APA or AAPI Heritage Month 2012

Happy May, my friends! I always enjoy this month because it's usually when things start really feeling like SUMMER.

May is also Asian American Pacific Islander Heritage Month in the U.S.! For the past two years, we've been celebrating the month of May on the blog with AAPI-themed posts, and this year, we're going to continue the tradition! (Since, you know, we're both Asian American and I minored in Asian Am studies!)

(I totally wish I had a cool AAPI Heritage Month Banner to post, but alas, I have no graphics skills.)

You should also check out Sophia's blog all this month too. She'll be featuring AAPI people and organizations.

So to begin, let me point you to a few relevant links for learning about and celebrating APA/AAPI Month.

The President's Proclamation for this year's AAPI Heritage Month gives an eloquently worded overview of what this month is all about. Here's a quote:

Generations of Asian Americans and Pacific Islanders (AAPIs) have helped make America what it is today. Their histories recall bitter hardships and proud accomplishments -- from the laborers who connected our coasts one-and-a-half centuries ago, to the patriots who fought overseas while their families were interned at home, from those who endured the harsh conditions of Angel Island, to the innovators and entrepreneurs who are driving our Nation's economic growth in Silicon Valley and beyond. Asian American and Pacific Islander Heritage Month offers us an opportunity to celebrate the vast contributions Asian Americans and Pacific Islanders have made to our Nation, reflect on the challenges still faced by AAPI communities, and recommit to making the American dream a reality for all.

The proclamation also reminds us that this year marks 70 years since Executive Order 9066, which led to Japanese-American internment during World War II. Families were literally uprooted from their homes and businesses and put into camps - one of which was at a local landmark of ours, Santa Anita Park (home of racing legend Seabiscuit). The racetrack was used as an internment center for 2 years with the cleared-out horse stables acting as housing for the internees.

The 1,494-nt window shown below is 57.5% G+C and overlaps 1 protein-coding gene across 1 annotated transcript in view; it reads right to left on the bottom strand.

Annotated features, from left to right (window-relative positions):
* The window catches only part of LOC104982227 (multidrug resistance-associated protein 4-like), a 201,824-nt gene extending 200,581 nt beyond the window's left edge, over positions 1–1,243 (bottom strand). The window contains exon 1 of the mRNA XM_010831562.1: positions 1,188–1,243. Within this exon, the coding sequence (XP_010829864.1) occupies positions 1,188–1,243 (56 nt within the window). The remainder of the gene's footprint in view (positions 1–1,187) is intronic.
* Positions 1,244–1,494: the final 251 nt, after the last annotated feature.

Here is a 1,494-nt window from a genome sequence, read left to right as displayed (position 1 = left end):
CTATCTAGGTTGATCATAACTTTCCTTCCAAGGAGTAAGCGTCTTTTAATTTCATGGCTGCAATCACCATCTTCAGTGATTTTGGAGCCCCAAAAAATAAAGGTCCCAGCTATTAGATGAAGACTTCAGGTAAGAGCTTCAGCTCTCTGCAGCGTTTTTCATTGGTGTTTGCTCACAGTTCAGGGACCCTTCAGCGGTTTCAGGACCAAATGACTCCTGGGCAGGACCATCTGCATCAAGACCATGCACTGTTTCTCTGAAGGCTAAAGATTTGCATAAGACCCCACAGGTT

San Francisco, California. Inhabitants of the Japanese section wave farwell at the departure of the . . ., 04/19/1942
Original Caption: San Francisco, California. Inhabitants of the Japanese section wave farwell at the departure of their friends and neighbors whom they are soon to follow to Tanforan Assembly center.
SOURCE/ National Archives APA Month Flickr

This is a dark part of our national history, one that I think is mentioned but not really talked about in standard school history classes. It's a tough subject to discuss, but it happened and it's important to remember that so we can better prevent things like this from happening again.

And on a brighter note, 2012 is also the Centennial of the planting of the first Japanese cherry trees in Washington D.C. The trees were given as a gift from the City of Tokyo to the U.S., and are a symbol of friendship.

Cherry Blossoms at the Jefferson memorial
Cherry Blossoms at the Jefferson memorial by Michael Foley / on Flickr

We're also participating in the fun (but delightfully schneizeleffort) blog me MAYbe blogfest hosted by Tracey Neithercott, Sara McClung, Katy Upperman, Alison Miller, Cambria Dillon, Jessica Love, Alexandra Shostak, and Lola Sharp.

There are 5 prompts, one for each day of the week, that are your guides for your posts throughout May. This blogfest has its emphasis on FEST, so you can post as much or as little as you want. The point is to get you blogging more, and maybe you'll also reconnect (or newly connect) with peeps in the blogosphere. Consider joining in!

In line with both APA Month (or AAPI Month) and the blog me MAYbe, I have a question for you! Wednesday's Blogfest prompt is: May I ask something about you?

Q4U: What types of posts or topics would you like to see this APA month?


Julie Dao said...

Happy APA/AAPI Heritage Month!! So excited to read all of the Asian-themed posts and celebrate our kickass heritage!

Connie Keller said...

I remember your posts from last year--they were great. I can't wait to read this year's.

Sophia Chang said...

Thanks for reminding me - I should blog a link to George Takei's new play.

Tracey Neithercott said...

"This is a dark part of our national history, one that I think is mentioned but not really talked about in standard school history classes."

No, not at all. I know it was mentioned, but it was mostly glazed over. I'm not sure why—maybe because history lessons are usually all about what they did wrong and how the United States was a great defender or heroic helper. But aside from slavery early in our history and then civil rights issues (but mostly for African Americans, not Asians come to think of it), we don't talk much about ways in which we were wrong.

Great post! I can't wait to read your other AAPI posts.

Golden Eagle said...

I can't wait to read your posts!